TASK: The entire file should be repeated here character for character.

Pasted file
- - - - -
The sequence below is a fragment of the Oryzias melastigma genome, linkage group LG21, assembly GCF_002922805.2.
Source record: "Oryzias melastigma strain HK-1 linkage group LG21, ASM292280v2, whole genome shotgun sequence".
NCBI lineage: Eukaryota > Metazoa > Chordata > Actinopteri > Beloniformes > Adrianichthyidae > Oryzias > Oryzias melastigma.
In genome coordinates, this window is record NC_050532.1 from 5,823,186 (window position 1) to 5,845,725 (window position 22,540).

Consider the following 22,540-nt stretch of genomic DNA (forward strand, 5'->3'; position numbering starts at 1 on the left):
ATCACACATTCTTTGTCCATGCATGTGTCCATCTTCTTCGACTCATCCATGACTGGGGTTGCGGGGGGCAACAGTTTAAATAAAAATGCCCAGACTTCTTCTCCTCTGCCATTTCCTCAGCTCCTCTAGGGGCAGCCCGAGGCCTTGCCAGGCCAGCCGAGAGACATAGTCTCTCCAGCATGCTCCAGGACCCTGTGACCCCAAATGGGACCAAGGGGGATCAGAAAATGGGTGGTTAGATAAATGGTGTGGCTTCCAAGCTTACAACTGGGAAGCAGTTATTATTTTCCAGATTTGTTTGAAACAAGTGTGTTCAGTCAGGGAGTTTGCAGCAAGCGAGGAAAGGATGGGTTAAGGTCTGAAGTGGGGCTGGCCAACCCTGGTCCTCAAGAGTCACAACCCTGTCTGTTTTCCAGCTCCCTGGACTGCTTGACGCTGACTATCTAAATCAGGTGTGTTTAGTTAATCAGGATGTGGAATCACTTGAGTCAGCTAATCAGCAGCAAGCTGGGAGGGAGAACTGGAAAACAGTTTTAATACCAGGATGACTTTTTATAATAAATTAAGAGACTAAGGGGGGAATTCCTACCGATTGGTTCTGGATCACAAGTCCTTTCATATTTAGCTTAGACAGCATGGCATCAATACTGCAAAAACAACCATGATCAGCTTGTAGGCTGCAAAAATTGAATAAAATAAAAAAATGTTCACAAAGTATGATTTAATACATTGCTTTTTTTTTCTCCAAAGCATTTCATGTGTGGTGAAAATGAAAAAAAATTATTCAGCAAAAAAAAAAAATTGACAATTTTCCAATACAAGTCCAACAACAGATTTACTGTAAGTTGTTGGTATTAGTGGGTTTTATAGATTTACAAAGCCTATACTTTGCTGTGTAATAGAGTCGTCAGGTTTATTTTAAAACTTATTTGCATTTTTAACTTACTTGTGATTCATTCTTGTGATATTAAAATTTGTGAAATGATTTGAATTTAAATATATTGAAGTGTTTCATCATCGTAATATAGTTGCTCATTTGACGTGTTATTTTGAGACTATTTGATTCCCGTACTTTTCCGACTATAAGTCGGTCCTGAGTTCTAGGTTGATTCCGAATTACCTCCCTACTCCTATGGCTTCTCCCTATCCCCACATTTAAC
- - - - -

The sequence below is a fragment of the Oryzias melastigma genome, linkage group LG21, assembly GCF_002922805.2.
Source record: "Oryzias melastigma strain HK-1 linkage group LG21, ASM292280v2, whole genome shotgun sequence".
NCBI lineage: Eukaryota > Metazoa > Chordata > Actinopteri > Beloniformes > Adrianichthyidae > Oryzias > Oryzias melastigma.
In genome coordinates, this window is record NC_050532.1 from 5,823,186 (window position 1) to 5,845,725 (window position 22,540).

Consider the following 22,540-nt stretch of genomic DNA (forward strand, 5'->3'; position numbering starts at 1 on the left):
ATCACACATTCTTTGTCCATGCATGTGTCCATCTTCTTCGACTCATCCATGACTGGGGTTGCGGGGGGCAACAGTTTAAATAAAAATGCCCAGACTTCTTCTCCTCTGCCATTTCCTCAGCTCCTCTAGGGGCAGCCCGAGGCCTTGCCAGGCCAGCCGAGAGACATAGTCTCTCCAGCATGCTCCAGGACCCTGTGACCCCAAATGGGACCAAGGGGGATCAGAAAATGGGTGGTTAGATAAATGGTGTGGCTTCCAAGCTTACAACTGGGAAGCAGTTATTATTTTCCAGATTTGTTTGAAACAAGTGTGTTCAGTCAGGGAGTTTGCAGCAAGCGAGGAAAGGATGGGTTAAGGTCTGAAGTGGGGCTGGCCAACCCTGGTCCTCAAGAGTCACAACCCTGTCTGTTTTCCAGCTCCCTGGACTGCTTGACGCTGACTATCTAAATCAGGTGTGTTTAGTTAATCAGGATGTGGAATCACTTGAGTCAGCTAATCAGCAGCAAGCTGGGAGGGAGAACTGGAAAACAGTTTTAATACCAGGATGACTTTTTATAATAAATTAAGAGACTAAGGGGGGAATTCCTACCGATTGGTTCTGGATCACAAGTCCTTTCATATTTAGCTTAGACAGCATGGCATCAATACTGCAAAAACAACCATGATCAGCTTGTAGGCTGCAAAAATTGAATAAAATAAAAAAATGTTCACAAAGTATGATTTAATACATTGCTTTTTTTTTCTCCAAAGCATTTCATGTGTGGTGAAAATGAAAAAAAATTATTCAGCAAAAAAAAAAAATTGACAATTTTCCAATACAAGTCCAACAACAGATTTACTGTAAGTTGTTGGTATTAGTGGGTTTTATAGATTTACAAAGCCTATACTTTGCTGTGTAATAGAGTCGTCAGGTTTATTTTAAAACTTATTTGCATTTTTAACTTACTTGTGATTCATTCTTGTGATATTAAAATTTGTGAAATGATTTGAATTTAAATATATTGAAGTGTTTCATCATCGTAATATAGTTGCTCATTTGACGTGTTATTTTGAGACTATTTGATTCCCGTACTTTTCCGACTATAAGTCGGTCCTGAGTTCTAGGTTGATTCCGAATTACCTCCCTACTCCTATGGCTTCTCCCTATCCCCACATTTAAC